“We don’t need more technology. We need less noise in our technology.”
Today, Facebook announced Facebook Home (see story by Mashable), currently available for Android only (interesting to me). Facebook Home is a collection of apps you can install to automagically turn an Android phone into a Facebook phone. It is an always-on, Facebook-focused graphical interface that makes Facebook’s news feed, notifications and chat a part of using the phone – even when you’re using another app. As if we needed an ever-present distraction that doesn’t even require us to sign in to Facebook to be inundated with more noise.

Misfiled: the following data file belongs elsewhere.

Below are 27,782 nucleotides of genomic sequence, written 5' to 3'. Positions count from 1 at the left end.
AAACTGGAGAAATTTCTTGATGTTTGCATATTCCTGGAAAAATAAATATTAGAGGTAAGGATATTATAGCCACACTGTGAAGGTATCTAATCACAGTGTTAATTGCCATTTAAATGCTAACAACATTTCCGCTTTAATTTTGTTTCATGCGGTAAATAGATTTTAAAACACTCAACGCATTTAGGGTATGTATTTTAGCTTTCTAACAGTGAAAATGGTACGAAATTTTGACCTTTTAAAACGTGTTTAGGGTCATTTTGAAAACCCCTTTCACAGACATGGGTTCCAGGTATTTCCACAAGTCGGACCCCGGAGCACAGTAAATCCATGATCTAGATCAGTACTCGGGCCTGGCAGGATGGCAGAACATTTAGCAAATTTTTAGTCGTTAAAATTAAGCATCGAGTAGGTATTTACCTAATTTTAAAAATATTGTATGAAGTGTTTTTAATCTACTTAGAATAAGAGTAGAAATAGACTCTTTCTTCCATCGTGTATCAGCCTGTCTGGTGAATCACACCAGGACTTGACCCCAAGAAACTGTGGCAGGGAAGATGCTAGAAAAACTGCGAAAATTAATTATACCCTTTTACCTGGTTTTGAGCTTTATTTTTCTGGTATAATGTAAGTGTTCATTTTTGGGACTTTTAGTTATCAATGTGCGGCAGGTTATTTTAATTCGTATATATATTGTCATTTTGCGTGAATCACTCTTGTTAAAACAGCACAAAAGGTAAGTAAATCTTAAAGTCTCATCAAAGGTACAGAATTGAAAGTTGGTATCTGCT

I’ve come to believe that for the average person, filtering your “friends” list in Facebook and organizing who you follow on Twitter into practical Lists is a necessity to keep the signal-to-noise ratio down to something that is not only manageable, but useful. While this could, in theory, still be achieved organizationally via Facebook Home, the ever-present cover feed would introduce more distraction than is viably useful.
As an aside, I also wonder if their video and website showcasing Facebook Home hints at their targeted demographic: teens and early 20-somethings, a market that is beginning to leave Facebook.
My recommendations are still the same: use the right tools to manage your inputs and execute a strategy to make technology work for you and not the other way around.
QUESTION: How is your church managing the noise to find what’s valuable in social media?